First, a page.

This comes at the cost of the very thing everybody in funerals says they care about most: client choice. If it is good and right that the best celebrants thrive and the worst go to the wall, then it is clients, and only clients, who can be the arbiters of that.

Client choice is easily enabled. The website already enables bereaved people to type in their postcode and find out who’s in their area. Only a very few of the listed celebrants have enabled feedback. Tcha! Every celebrant can link to their website on which they can have a video clip so people can see if they’re their kind of person, and a calendar showing their availability — like a holiday cottage.

But first you need to get together and show a united front to the undertakers. Are you up for that?

If it’s the interests of bereaved people that matter to you most, as you say, it’s time to drop the bickering and put them first.


Holding the line

Monday, 24 February 2014

There’s nothing new in a minister-naffs-off-mourners story, nor yet a Catholic-priest-bans-eulogy story. Some minsters are insensitive to the needs of their congregations, some insist on theological orthodoxy, some use a funeral as a conversion opportunity, some like to remind non-churchgoers that they will burn for all eternity in the fires of hell. Some clergy do exactly what their congregations want them to do, let’s not forget, but today’s story is not about them.

Today’s story is about Father Mike, a catholic priest in America who, at the funeral of a 29 year-old, was reckoned to have conducted himself in an insensitive, impersonal way which denied the congregation the comfort and assurance they sought. Below is an email one of the mourners sent to him:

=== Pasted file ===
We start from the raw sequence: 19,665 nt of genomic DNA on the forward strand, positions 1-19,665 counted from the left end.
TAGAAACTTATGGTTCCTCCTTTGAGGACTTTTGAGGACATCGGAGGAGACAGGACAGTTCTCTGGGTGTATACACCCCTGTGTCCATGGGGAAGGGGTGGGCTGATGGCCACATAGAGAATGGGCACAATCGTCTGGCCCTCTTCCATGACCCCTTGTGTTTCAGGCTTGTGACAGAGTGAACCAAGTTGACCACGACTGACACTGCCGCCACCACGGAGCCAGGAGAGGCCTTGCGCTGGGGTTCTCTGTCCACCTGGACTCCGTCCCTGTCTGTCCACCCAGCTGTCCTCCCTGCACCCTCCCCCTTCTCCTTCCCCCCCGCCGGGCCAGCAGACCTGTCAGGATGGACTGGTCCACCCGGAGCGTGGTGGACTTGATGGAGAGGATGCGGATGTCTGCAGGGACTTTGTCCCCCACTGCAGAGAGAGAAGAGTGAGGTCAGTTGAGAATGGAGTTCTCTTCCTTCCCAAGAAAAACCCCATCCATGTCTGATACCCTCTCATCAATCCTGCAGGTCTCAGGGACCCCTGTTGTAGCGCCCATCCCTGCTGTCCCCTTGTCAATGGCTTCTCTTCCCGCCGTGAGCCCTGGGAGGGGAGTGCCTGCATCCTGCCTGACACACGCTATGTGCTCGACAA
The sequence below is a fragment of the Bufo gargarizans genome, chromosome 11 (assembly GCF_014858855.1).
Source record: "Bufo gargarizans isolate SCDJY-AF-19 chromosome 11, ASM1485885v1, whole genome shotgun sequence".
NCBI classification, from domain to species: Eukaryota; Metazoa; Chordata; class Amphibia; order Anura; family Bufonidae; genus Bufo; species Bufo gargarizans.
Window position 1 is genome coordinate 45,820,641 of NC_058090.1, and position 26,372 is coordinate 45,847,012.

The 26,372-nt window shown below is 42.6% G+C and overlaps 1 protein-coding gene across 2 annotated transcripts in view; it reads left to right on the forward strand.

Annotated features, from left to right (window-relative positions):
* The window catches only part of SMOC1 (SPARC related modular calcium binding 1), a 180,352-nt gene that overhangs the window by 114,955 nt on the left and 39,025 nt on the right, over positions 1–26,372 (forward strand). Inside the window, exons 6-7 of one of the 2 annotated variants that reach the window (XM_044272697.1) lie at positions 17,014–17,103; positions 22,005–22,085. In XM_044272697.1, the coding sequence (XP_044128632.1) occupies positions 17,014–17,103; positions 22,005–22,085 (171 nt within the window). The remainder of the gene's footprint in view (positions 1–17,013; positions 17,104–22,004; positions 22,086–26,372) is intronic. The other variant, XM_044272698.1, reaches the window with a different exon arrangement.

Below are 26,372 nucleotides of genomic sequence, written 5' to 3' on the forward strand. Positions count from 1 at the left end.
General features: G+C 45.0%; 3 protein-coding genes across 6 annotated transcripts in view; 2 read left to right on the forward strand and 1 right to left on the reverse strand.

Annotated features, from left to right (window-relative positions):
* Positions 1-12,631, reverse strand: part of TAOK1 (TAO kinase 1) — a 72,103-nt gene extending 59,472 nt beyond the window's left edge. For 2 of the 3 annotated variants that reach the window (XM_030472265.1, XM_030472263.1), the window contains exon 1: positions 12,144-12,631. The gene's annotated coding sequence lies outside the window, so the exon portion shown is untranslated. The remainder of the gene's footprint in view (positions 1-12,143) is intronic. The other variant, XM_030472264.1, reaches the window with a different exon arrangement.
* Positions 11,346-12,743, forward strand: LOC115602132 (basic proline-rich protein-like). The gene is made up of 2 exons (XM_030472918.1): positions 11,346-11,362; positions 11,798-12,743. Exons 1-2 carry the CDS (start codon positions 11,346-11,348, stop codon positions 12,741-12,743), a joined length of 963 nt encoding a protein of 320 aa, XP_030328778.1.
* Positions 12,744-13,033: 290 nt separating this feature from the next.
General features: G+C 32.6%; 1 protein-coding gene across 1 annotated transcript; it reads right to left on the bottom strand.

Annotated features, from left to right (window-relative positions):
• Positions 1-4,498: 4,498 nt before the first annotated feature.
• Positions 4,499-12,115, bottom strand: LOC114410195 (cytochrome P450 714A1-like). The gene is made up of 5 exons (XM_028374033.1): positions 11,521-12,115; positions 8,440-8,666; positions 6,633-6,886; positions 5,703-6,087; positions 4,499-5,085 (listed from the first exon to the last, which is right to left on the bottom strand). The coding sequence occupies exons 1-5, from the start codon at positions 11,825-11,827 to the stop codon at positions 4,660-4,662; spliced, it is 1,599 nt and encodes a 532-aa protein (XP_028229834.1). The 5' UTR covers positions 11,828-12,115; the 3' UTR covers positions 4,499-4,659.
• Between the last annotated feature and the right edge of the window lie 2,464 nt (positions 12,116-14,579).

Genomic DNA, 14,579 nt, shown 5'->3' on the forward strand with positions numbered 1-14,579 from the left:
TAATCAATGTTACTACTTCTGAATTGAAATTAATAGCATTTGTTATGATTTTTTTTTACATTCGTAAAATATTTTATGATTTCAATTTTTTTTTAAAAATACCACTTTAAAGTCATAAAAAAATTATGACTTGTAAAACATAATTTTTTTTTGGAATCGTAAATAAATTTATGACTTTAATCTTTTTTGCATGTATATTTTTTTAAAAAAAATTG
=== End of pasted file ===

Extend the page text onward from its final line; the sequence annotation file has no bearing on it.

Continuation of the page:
Below is the reply from the priest:



Father Mike, like a lot of Catholic priests, believes that a funeral is no place for a eulogy. The do afterwards is the appropriate occasion for personal tributes, reminiscences and other life-celebratory stuff. A Catholic funeral has an altogether different job to do.

Father Mike’s heartless-seeming treatment of those grieving people is theologically defensible. Who are we to take issue with him for defending the integrity of the Catholic funeral mass and objecting to it being muddled by the intrusion of an anomalous element like a eulogy? Any faith group which is settled, fixed and confident in its beliefs prohibits the intrusion of anomaly. Atheists (Humanists) ban religious elements from their funerals, a practice reckoned heartless by some. In the words of one humanist celebrant, “Reverting to old comforting superstitions at a time of bereavement is understandable and will no doubt persist for a generation or two … I feel that celebrants, whether Humanist or religious should personally subscribe to the ethos and philosophy that underlies the nature of the ceremony.”

Whether or not Father Mike would subscribe to what this same celebrant goes on to say, we can only wonder: “I’ve met independent celebrants who’ve told me they can be whatever the client wants them to be but that strikes me as being the job description of an ancient but entirely different profession altogether.” (Source)

The question never debated by secular, semi-religious, call-them-what-you-will celebrants is whether a eulogy does actually belong in a funeral. If a wedding is analogous, we note that the speeches are made at the wedding breakfast, not the marriage ceremony — the happy chatter is kept separate from the solemnisation.

Eulogy clincher

Monday, 17 February 2014



One for you celebrants.

US Methodist minister Talbot Davis has written an open letter to fellow pastors on his blog urging them to make a better fist of funerals. He offers lots of sound advice and concludes by urging them to use his favourite line:

“[The deceased] is more alive now than they have ever been before.” 

Used at the end of a eulogy, he says, this goes down extremely well.

Tempted to try it?

(When I was a celebrant I had a favourite line. I’ll show you mine if you show me yours.)